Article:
But more likely (in someone who thought they "should" give to AMF), that would feel a little bad, and a little hollow. This person, when committing to never do things because they "should," might feel a bit of fear. They might worry that if they didn't keep themselves in check then they'd never do anything to help those less fortunate than themselves. That might seem bad, to them.
Which lets them actually see the true problem, for the first time: they both want to buy the ice cream and help those who are worse off than them. Now they can actually weigh both desires on the scales, or search for clever third options that fulfill both desires, and so on.
This is a big part of where guilt-free effective altruism comes from, I think: instead of forcing yourself to give to charities sporadically when the guilt overcomes you, promise yourself that you won't give sporadically due to guilt, and then listen to the part of you that says "but then when will I help others!?" Don't force yourself to be an altruist — instead, commit to never forcing yourself, and then work with the part of you that protests, and become an altruist if and only if you want to help.
Some people, when they stop forcing themselves to do things because they "should," will do a bit less to improve the world. They'll bow a bit less to social pressure, and insofar as the social pressure was pushing them to do what you think is good, you might count that as a loss. Some people don't care about things larger than themselves, and that's perfectly fine, and making them more resilient to social pressure might lose the world some charity.
But I expect that far more charity is lost from people convincing themselves that their altruistic desires are external obligations and then resenting them. I expect that most people who feel obligated to improve the world and only do it because they "should" will become much more effective if they stop forcing themselves.
It might take them a while. There might be some backlash from years of using internal violence to fulfill a moral obligation that felt more like a bitter duty than a deep desire. Maybe when they first cut themselves free of the "shoulds" they'll go on a self-indulgent hedonistic spending spree. But most of them, I expect, will make their way back. Maybe they'll have to struggle through the listless guilt, maybe they'll have to do a lot of soul searching in order to figure out what they're really fighting for, but once they do, they'll be back stronger than ever.
A little while back, I said
And most importantly, guilt doesn't seem like a good long-term motivator: if you want to join the ranks of people saving the world, I would rather you join them proudly. There are many trials and tribulations ahead, and we'd do better to face them with our heads held high.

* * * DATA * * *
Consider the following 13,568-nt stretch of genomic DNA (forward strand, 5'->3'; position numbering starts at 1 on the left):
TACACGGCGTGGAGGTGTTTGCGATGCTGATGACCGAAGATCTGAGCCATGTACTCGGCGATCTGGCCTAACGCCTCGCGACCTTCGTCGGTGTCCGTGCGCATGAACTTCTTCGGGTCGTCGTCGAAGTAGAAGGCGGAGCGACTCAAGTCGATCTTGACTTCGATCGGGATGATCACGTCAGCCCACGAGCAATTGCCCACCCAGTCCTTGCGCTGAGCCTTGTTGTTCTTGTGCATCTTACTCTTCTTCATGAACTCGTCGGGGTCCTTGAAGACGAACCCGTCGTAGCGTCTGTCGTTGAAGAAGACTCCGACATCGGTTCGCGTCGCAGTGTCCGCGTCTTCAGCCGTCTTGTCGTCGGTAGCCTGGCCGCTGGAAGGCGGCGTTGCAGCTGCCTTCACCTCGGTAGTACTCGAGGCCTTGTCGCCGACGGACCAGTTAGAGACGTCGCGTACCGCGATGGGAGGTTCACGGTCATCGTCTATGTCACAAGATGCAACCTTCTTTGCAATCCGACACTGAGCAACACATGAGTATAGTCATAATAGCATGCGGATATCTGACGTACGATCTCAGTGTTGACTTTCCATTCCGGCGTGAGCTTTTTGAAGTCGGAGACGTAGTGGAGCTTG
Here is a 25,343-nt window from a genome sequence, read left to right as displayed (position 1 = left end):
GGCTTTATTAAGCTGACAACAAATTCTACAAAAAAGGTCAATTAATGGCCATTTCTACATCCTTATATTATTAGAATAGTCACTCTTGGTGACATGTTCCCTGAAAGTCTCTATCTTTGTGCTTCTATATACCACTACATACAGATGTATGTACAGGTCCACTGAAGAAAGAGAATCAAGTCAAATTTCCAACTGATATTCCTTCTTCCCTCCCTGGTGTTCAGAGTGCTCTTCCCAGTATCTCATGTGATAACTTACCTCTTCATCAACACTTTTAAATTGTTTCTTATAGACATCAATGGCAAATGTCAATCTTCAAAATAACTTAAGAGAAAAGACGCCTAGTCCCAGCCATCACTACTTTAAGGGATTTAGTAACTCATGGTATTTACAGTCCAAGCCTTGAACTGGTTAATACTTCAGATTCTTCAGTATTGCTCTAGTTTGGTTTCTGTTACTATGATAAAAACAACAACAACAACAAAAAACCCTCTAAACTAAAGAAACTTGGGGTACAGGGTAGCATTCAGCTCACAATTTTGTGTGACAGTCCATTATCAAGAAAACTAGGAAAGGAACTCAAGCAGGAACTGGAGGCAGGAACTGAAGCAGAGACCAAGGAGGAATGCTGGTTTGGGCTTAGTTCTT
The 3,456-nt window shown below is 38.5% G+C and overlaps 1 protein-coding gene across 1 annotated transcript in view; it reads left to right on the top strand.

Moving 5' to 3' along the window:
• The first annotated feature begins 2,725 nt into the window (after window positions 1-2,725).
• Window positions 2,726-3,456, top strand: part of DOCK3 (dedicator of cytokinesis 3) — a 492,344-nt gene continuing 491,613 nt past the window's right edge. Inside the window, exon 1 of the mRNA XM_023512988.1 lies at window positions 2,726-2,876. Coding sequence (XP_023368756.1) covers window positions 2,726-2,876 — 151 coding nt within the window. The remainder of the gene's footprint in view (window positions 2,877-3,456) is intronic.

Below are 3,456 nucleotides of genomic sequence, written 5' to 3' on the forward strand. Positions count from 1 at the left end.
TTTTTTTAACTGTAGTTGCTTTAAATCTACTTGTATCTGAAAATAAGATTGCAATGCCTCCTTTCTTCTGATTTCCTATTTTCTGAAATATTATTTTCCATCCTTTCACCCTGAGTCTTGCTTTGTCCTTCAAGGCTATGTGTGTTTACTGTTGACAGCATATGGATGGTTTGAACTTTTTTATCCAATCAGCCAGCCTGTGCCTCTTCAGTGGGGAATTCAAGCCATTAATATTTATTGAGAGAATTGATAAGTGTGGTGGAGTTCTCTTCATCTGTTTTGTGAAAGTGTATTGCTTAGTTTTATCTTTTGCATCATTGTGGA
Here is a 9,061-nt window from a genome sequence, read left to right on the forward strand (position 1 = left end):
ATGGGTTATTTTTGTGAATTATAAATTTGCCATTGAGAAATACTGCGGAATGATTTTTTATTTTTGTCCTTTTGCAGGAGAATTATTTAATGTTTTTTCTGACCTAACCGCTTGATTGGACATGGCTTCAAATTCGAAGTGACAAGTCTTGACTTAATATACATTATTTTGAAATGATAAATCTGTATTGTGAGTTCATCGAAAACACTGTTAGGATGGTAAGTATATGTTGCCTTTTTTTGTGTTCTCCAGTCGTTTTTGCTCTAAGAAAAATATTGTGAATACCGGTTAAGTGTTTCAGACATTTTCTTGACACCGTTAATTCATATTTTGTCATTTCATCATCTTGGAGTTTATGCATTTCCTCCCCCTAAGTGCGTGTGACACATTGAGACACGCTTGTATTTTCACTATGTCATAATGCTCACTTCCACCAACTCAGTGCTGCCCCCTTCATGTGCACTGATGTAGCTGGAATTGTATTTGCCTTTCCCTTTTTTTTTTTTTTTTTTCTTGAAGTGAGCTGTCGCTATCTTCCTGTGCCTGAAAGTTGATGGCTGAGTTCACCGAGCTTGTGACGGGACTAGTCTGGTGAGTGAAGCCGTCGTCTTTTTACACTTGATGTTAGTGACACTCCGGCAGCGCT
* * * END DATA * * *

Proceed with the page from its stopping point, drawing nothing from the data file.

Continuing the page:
And this is a big part of it. If you're going to struggle on the side of Earth and all its children, I expect you can pull harder if you're pulling because you want to, not just because you should.
Imagine promising yourself that you're never going to do something just because you "should," ever again. How does that make you feel?
Do you feel relieved? If so, then you were probably putting your "should" labels on the wrong things and forcing yourself to do things that weren't actually best.
Alternatively, do you feel anxious and worried? Is your mind saying "but wait, if I don't force myself to do what I should, then I'll never get anything done, and I'll lose my job, and I'll never help those less fortunate than myself, and that's bad!"? Because in that case, listen to those concerns when you're making your choices. Engage with that part of yourself. You may still decide to do a bunch of unpleasant work, but at least now you'll be doing it because it's better than the alternative, rather than because you're forcing yourself.
(There's still this one hitch where you decide A is best and find yourself doing B anyway; we'll get to this a few posts down the line.)
When you're making a decision, never let the force of action come from a "should." The "should" label is what you place on actions after you decide they're best. It's the label you place retrospectively on the answer, not something that can compel you towards the answer.
When you're deliberating, your only responsibility is to figure out which action seems best given the available time and information. Leave the "shoulds" to the historians.